The next step of the Wheatley Group’s service model is something called The HUB. This is their 24 hours a day 7 days a week customer service home. Any residents who live within a Wheatley Group property will be put into contact with The HUB when they need to ask a question or have a problem. Yes that means the resident will be directed to a phone bank instead of calling the property manager. I must admit I became a little skeptical when I heard this news. Throughout my career, I usually find the property manager or the site staff typically understand resident concerns and problems better than a “nameless bureaucrat” sitting somewhere in an office. I immediately began to probe management staff at the customer service staff asking questions like, “Don’t you think you are actually losing some customer service when the property managers are not directly answering questions?” and “Doesn’t the property manager usually have a better relationship and history of each client on the property than someone sitting in a phone bank?” Staff was ready for all of my questions and not only answered them but gave me some demonstrations.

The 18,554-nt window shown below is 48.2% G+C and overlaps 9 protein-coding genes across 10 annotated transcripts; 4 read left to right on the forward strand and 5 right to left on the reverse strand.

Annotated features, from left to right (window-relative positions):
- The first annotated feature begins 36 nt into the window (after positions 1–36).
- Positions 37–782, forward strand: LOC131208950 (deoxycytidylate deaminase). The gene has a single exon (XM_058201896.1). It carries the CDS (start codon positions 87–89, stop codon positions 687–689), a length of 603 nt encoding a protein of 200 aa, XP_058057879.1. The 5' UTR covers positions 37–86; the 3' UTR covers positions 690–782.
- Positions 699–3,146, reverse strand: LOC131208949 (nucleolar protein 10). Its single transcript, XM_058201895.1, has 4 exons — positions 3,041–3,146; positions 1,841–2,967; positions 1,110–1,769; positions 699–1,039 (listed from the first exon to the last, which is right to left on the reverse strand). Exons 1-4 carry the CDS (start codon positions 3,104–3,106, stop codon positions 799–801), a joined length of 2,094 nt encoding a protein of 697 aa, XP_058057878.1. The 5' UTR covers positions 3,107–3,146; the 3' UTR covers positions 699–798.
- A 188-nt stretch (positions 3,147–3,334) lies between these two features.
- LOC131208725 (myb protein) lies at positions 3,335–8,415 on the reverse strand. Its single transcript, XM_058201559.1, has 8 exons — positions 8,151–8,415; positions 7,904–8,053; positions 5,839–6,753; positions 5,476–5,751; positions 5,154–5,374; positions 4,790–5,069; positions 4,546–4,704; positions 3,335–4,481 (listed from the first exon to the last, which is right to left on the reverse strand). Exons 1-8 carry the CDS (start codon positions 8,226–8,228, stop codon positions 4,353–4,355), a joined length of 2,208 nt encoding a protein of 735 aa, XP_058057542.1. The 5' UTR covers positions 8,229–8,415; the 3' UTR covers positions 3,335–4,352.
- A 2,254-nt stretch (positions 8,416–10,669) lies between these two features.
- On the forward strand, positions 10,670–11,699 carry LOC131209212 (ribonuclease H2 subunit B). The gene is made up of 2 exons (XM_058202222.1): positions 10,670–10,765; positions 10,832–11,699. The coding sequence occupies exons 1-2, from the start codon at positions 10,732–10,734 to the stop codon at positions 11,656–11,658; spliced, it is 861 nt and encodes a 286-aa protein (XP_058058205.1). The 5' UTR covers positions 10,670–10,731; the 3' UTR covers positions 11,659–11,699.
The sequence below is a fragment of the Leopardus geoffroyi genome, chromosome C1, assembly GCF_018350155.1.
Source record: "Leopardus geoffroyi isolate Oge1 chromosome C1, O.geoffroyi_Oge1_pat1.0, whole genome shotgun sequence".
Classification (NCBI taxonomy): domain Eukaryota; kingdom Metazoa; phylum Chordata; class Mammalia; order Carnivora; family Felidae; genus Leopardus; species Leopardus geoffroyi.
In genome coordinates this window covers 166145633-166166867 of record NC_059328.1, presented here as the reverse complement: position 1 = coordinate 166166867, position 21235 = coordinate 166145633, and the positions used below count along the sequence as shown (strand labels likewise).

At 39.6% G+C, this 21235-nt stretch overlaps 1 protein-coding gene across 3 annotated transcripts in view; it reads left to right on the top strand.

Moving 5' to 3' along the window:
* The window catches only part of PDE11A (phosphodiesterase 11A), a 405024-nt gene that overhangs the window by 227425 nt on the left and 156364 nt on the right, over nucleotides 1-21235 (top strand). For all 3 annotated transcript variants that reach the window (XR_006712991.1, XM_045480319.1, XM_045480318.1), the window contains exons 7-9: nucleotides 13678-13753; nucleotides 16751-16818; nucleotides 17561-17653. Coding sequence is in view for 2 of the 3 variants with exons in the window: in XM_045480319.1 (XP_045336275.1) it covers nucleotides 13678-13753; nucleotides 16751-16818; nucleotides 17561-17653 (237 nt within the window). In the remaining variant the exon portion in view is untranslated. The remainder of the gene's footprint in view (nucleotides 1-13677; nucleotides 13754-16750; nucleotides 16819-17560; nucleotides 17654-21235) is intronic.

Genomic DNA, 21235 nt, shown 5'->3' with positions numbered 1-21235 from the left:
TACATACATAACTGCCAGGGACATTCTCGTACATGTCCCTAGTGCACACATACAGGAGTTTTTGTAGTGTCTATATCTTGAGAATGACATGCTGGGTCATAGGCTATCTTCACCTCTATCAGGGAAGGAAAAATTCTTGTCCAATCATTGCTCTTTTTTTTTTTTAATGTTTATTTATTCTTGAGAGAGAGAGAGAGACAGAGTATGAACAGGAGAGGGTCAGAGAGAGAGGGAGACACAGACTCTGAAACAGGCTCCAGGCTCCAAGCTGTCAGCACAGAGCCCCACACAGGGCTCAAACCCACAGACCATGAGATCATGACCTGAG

One staffer told me that the staff within the customer service center was more likely to deliver a consistent customer service approach because they worked together under the same roof and received the same training and support. They are constantly trained on putting the customer first and ensuring a strong experience. The same staffer brought up a good point when she told me that when a property manager must run around a property, work on rent arrears, handle anti-social behavior, worry about maintenance requests and talk to interested renters, it is hard to consistently balance it all and deliver excellent customer service. Having a large group of professionals handling maintenance requests, rent payments, questions and or comments frees up a lot of the property managers time to do more important work like spending more time with residents and getting inside of units to access long term development and maintenance needs.   Staff within the call center also refuted my claims about the property managers knowing more about their residents than somebody sitting in a call center. I watched one of the customer service reps in action and was impressed how much data and information is at hand. The ASTRA system allows the staff to look at a history of the residents and have a strong understanding of past issues, problems or maintenance requests. You can clearly see all of the past interactions between the housing company and the residents which make it easier to talk through anything regarding past history.  When it is needed, the customer service center will still connect a resident to the property manager when it is needed and the whole transaction is documented from A-Z.